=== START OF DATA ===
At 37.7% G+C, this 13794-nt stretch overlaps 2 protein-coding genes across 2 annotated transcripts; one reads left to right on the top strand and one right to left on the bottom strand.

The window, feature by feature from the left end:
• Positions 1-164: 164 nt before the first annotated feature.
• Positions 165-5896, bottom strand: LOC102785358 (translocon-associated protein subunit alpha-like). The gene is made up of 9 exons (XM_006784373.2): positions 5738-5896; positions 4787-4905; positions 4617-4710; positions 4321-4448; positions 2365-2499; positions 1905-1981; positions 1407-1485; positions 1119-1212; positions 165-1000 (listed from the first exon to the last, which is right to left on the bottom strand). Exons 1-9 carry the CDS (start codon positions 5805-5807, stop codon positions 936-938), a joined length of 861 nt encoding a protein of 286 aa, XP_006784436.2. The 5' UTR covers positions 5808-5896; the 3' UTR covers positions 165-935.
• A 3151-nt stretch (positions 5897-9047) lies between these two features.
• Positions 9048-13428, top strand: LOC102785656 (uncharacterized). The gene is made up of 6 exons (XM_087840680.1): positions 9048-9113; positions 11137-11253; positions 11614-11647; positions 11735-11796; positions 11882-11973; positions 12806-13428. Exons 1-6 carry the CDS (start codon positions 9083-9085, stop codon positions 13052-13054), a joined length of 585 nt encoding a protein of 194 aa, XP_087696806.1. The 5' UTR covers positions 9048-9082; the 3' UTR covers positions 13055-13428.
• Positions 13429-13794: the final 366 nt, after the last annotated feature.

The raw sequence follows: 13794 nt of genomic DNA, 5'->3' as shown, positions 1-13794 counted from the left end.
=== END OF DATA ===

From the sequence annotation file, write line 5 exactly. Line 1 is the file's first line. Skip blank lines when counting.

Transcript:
• A 3151-nt stretch (positions 5897-9047) lies between these two features.